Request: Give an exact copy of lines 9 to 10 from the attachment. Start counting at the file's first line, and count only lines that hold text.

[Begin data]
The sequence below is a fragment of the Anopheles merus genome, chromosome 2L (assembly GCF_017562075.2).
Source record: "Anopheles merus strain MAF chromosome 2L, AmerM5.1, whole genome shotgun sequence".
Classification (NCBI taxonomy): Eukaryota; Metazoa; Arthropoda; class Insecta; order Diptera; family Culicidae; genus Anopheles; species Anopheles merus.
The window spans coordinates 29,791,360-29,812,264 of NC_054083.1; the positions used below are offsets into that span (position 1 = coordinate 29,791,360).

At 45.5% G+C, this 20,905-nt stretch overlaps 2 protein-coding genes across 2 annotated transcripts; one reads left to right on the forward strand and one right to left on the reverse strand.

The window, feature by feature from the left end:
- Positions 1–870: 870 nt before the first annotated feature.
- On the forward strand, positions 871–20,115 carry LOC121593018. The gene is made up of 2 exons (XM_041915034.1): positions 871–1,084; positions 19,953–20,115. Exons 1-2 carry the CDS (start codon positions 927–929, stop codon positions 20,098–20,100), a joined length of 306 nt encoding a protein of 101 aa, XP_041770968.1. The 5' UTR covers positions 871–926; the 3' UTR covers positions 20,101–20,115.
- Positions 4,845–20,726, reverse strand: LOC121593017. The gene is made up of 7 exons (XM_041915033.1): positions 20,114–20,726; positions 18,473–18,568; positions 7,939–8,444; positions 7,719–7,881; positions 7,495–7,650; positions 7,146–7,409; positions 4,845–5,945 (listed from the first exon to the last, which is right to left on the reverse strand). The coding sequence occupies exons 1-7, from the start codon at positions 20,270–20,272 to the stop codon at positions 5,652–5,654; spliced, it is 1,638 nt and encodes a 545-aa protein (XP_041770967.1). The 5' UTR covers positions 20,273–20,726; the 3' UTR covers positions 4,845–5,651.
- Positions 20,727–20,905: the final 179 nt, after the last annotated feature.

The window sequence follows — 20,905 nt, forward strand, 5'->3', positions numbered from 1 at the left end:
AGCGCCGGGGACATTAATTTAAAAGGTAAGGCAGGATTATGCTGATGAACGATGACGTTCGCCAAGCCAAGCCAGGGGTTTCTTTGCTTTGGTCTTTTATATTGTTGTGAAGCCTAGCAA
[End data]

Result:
- Positions 4,845–20,726, reverse strand: LOC121593017. The gene is made up of 7 exons (XM_041915033.1): positions 20,114–20,726; positions 18,473–18,568; positions 7,939–8,444; positions 7,719–7,881; positions 7,495–7,650; positions 7,146–7,409; positions 4,845–5,945 (listed from the first exon to the last, which is right to left on the reverse strand). The coding sequence occupies exons 1-7, from the start codon at positions 20,270–20,272 to the stop codon at positions 5,652–5,654; spliced, it is 1,638 nt and encodes a 545-aa protein (XP_041770967.1). The 5' UTR covers positions 20,273–20,726; the 3' UTR covers positions 4,845–5,651.
- Positions 20,727–20,905: the final 179 nt, after the last annotated feature.